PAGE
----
MILAN MISKOVSKY, 83
CIA lawyer in hostage cases
Milan C. "Mike" Miskovsky, 83, a onetime CIA lawyer who quietly worked behind the scenes in high-profile hostage negotiations and also investigated the causes of racial turmoil in the 1960s, died Oct. 15 of lung cancer at his home in Washington.
Early in his career, Mr. Miskovsky was a forester in the Western United States. After graduating from George Washington University law school in 1956, he joined the CIA's legal office. As its assistant general counsel, he negotiated a prisoner exchange that freed U-2 spy plane pilot Francis Gary Powers and helped arrange the release of Cuban-Americans captured during the 1961 Bay of Pigs invasion. He later directed an inquiry into the underlying causes of racial unrest for the National Advisory Commission on Civil Disorders, better known as the Kerner Commission.
On May 1, 1960, Mr. Powers' high-altitude spy plane was shot down over the Soviet Union. He ejected from the aircraft and was captured on the ground. Soviet authorities interrogated Mr. Powers for several months before sentencing him to 10 years in prison for espionage.
Mr. Miskovsky, careful not to deal directly with Soviet representatives, hired New York lawyer James Donovan to handle face-to-face negotiations.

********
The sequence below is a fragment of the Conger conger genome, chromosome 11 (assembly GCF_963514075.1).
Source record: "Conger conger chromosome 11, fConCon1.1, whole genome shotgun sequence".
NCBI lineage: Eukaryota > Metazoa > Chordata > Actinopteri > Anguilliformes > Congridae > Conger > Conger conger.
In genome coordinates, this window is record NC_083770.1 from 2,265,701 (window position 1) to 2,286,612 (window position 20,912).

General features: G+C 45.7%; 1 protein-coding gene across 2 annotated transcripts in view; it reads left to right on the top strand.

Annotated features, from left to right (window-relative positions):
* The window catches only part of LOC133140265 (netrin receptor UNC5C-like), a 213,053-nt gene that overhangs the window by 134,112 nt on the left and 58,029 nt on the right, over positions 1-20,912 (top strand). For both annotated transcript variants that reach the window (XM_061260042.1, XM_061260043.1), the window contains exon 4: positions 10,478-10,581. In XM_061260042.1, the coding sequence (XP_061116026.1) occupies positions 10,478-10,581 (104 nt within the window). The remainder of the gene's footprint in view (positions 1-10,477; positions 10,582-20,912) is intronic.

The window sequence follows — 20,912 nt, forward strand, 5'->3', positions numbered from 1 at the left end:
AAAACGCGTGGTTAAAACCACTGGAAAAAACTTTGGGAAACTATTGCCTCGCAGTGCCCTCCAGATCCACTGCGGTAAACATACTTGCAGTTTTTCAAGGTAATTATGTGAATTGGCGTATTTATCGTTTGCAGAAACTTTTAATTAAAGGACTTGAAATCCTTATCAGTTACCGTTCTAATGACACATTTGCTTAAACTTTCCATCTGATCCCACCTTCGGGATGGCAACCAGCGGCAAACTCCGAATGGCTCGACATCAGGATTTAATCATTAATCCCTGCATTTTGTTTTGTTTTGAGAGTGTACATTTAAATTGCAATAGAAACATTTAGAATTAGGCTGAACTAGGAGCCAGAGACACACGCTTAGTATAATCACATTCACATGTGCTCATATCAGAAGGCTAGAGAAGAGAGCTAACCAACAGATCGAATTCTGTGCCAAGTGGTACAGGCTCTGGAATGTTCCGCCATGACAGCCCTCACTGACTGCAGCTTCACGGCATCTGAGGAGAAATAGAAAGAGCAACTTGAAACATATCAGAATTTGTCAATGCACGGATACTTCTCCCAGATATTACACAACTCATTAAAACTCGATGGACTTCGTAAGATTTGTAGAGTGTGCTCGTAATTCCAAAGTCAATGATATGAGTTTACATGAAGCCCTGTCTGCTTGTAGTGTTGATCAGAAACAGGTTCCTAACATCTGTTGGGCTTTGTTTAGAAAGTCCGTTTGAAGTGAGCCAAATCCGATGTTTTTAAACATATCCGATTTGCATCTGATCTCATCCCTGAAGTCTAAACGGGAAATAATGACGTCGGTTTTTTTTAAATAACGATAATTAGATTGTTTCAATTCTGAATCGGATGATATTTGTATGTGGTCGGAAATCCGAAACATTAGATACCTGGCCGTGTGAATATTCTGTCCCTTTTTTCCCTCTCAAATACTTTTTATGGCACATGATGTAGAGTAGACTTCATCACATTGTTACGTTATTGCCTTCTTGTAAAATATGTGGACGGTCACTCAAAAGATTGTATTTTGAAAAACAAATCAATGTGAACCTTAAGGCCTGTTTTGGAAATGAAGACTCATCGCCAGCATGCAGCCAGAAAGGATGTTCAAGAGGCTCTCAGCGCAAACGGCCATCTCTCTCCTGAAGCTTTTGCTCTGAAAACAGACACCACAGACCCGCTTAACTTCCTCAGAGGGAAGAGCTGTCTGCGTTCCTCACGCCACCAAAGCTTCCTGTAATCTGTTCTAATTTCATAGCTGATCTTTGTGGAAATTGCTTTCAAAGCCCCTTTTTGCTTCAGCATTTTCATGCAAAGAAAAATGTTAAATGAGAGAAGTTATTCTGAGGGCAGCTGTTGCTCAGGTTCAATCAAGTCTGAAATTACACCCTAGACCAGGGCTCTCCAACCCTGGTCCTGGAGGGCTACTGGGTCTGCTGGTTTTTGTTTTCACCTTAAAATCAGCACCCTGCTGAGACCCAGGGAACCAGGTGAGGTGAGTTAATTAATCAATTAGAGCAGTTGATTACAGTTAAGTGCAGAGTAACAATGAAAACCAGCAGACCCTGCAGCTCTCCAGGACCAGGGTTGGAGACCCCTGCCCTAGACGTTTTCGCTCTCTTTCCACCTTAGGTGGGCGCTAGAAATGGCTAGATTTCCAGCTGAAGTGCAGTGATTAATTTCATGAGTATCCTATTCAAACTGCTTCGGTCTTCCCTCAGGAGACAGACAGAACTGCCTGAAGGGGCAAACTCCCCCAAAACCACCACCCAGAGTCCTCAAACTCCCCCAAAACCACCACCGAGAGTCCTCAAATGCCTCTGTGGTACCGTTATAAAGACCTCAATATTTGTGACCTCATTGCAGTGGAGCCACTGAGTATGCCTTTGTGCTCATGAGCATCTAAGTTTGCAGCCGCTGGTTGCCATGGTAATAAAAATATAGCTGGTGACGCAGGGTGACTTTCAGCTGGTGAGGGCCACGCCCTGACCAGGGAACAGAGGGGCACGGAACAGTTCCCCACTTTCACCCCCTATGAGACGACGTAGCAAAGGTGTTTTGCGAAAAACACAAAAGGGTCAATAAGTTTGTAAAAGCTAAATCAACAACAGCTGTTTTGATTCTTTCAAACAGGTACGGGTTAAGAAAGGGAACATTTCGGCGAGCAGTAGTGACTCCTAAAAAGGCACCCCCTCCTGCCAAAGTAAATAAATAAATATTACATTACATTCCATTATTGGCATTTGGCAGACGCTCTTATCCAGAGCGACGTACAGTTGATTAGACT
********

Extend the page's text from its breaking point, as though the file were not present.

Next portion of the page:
Mr. Powers was released in dramatic fashion on Feb. 10, 1962, when he walked across Berlin's Glienicke Bridge and met U.S. officials on the other side. In exchange, a British-born Soviet spy known as Rudolf Abel, who had been convicted of espionage in New York in 1957, walked across the bridge from the other direction, passing Mr. Powers in the middle. Reporters dubbed the Glienicke the "Bridge of Spies."
In April 1961, a 1,400-man force of Cuban-American exiles called Brigade 2506 launched an ill-fated invasion of their homeland, with the intent of unseating Fidel Castro.
Mr. Miskovsky is survived by sons Peter Miskovsky of Hedgesville, W.Va., Michael Miskovsky of Arlington County, Va., and Mark Miskovsky and Thomas Miskovsky, both of Washington; daughters Anne Cekuta and Ellen Kentz, both of Washington; a brother; a sister; 14 grandchildren; and two great-grandchildren. Mr. Miskovsky's wife of 52 years, Anne Grogan Miskovsky, died in 2004.
Mr. Miskovsky retained a lifelong interest in woodlands and practiced sustainable techniques on timberland he owned in Maine.